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Page last updated at 00:59 GMT, Wednesday, 1 April 2009 01:59 UK

US reverses rights council stance

Iranian Foreign Minister Manouchehr Mottaki addressing the UN Human Rights Council in Geneva, 2 March 2009
The council has been meeting in Geneva since its creation in 2006

The Obama administration has reversed another policy from the Bush era by seeking a seat for the US on the UN's Human Rights Council.

Secretary of State Hillary Clinton and the US Ambassador to the UN, Susan Rice, jointly announced that the US would stand for election to the body.

The 47-member council is due to hold its next round of elections on 15 May.

The Bush administration criticised the council because it admitted states with poor human rights records.

The council's repeated criticism of Israel and failure to comment on rights abuses elsewhere, such as Sudan, further antagonised the Obama administration's predecessor.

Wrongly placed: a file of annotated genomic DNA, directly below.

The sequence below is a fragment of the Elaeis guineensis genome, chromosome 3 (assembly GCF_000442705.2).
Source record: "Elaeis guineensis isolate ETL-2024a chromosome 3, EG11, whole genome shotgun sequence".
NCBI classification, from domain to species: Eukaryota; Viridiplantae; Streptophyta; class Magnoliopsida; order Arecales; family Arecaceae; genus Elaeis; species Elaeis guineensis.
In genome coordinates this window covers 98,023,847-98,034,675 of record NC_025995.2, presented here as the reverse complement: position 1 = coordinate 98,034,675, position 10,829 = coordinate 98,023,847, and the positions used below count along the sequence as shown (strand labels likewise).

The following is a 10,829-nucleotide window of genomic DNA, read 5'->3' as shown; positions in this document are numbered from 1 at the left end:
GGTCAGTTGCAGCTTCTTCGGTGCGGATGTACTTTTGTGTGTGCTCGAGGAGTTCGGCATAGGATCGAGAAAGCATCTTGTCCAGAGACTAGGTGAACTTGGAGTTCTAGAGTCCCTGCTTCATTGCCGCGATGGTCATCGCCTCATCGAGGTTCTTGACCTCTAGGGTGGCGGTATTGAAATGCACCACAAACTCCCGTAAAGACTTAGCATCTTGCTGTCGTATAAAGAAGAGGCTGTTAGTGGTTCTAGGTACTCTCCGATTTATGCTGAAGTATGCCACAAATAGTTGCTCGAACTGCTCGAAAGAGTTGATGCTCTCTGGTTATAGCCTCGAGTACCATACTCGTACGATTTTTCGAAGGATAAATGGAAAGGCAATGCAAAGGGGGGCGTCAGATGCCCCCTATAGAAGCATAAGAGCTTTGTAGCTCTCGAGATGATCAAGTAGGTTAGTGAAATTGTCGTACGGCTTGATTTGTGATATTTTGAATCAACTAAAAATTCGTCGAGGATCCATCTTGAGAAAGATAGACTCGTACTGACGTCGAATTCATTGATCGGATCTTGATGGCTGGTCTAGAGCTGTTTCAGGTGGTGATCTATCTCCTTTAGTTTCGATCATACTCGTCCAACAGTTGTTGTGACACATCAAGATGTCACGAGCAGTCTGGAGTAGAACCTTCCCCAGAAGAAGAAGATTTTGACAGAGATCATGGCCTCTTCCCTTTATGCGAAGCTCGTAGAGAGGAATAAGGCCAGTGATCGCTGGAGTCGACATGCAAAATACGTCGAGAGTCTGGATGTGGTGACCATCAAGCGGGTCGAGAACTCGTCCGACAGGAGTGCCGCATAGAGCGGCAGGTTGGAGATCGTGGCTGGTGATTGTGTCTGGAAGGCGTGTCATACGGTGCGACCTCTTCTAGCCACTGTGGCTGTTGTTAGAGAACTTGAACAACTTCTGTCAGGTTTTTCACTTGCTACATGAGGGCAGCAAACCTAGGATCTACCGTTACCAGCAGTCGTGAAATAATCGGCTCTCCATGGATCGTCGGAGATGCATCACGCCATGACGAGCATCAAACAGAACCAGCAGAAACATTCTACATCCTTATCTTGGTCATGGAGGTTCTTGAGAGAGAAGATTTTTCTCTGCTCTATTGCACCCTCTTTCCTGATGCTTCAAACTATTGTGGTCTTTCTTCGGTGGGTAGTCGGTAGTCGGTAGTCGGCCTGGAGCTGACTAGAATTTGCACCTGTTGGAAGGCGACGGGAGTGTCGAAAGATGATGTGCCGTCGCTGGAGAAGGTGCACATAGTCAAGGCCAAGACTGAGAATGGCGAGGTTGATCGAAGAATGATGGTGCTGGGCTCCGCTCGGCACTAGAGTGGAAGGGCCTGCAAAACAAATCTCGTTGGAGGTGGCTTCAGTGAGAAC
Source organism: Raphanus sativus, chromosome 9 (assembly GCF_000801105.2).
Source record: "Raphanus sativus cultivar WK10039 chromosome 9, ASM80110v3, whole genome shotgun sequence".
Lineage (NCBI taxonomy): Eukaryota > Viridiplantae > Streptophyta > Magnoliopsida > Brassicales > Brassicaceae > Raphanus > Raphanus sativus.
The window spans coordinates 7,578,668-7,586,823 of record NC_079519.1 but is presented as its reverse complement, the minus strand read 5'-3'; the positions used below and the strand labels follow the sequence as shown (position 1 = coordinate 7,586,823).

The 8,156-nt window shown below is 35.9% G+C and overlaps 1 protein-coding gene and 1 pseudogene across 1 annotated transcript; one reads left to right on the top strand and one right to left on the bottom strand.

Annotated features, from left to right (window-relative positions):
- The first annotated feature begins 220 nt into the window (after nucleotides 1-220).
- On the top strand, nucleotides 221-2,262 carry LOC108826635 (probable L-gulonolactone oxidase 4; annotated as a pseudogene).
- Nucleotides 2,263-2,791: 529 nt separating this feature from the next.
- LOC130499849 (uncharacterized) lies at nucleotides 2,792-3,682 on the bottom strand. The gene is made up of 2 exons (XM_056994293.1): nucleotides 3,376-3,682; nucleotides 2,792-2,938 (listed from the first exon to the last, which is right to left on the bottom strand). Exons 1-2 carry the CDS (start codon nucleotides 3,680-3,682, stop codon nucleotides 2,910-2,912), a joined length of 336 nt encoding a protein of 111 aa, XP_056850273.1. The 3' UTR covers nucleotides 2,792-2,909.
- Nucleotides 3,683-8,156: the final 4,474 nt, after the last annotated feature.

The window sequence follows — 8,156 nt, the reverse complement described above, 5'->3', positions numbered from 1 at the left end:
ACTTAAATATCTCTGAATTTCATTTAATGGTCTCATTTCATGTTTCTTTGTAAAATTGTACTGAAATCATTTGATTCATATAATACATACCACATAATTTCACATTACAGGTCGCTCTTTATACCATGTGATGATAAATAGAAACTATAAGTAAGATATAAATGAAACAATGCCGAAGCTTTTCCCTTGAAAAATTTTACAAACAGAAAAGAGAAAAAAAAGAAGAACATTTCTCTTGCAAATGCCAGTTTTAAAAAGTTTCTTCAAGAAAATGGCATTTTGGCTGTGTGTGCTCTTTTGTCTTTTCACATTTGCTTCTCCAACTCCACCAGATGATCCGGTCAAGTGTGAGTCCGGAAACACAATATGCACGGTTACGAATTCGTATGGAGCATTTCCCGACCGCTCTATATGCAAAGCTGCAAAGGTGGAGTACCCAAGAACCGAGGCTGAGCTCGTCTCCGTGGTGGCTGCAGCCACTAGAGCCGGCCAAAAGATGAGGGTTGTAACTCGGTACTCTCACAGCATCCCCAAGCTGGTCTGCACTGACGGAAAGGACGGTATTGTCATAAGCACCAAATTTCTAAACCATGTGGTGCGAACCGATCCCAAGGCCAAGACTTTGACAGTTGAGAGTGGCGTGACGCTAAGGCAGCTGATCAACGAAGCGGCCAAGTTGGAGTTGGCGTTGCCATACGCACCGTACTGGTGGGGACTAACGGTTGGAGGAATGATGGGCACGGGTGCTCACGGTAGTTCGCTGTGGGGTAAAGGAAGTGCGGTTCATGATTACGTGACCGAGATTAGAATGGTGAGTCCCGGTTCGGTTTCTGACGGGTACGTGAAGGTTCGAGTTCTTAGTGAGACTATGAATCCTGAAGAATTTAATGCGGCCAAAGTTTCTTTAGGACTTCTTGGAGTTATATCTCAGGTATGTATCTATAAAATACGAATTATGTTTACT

Based in Geneva, the council was created in 2006 to replace the UN Commission on Human Rights, which had widely been seen as ineffective.

Current members of the council include China, Saudi Arabia and Cuba.

UN Secretary General Ban Ki-moon welcomed the Obama administration's move as "an important step", a spokesman said.

"Full US engagement on human rights issues is an important step toward realising the goal of an inclusive and vibrant intergovernmental process to protect human rights around the globe," the spokesman added.

'Working from within'

The US state department said the decision to stand for election was in keeping with the Obama administration's "'new era of engagement' with other nations to advance American security interests and meet the global challenges of the 21st Century".

"With others, we will engage in the work of improving the UN human rights system to advance the vision of the UN Declaration on Human Rights," Mrs Clinton said in the statement.

Ambassador Rice said: "Those who suffer from abuse and oppression around the world, as well as those who dedicate their lives to advancing human rights, need the council to be balanced and credible."

She added: "Working from within, we can make the council a more effective forum to promote and protect human rights."

Members elected in May will serve a three-year term.



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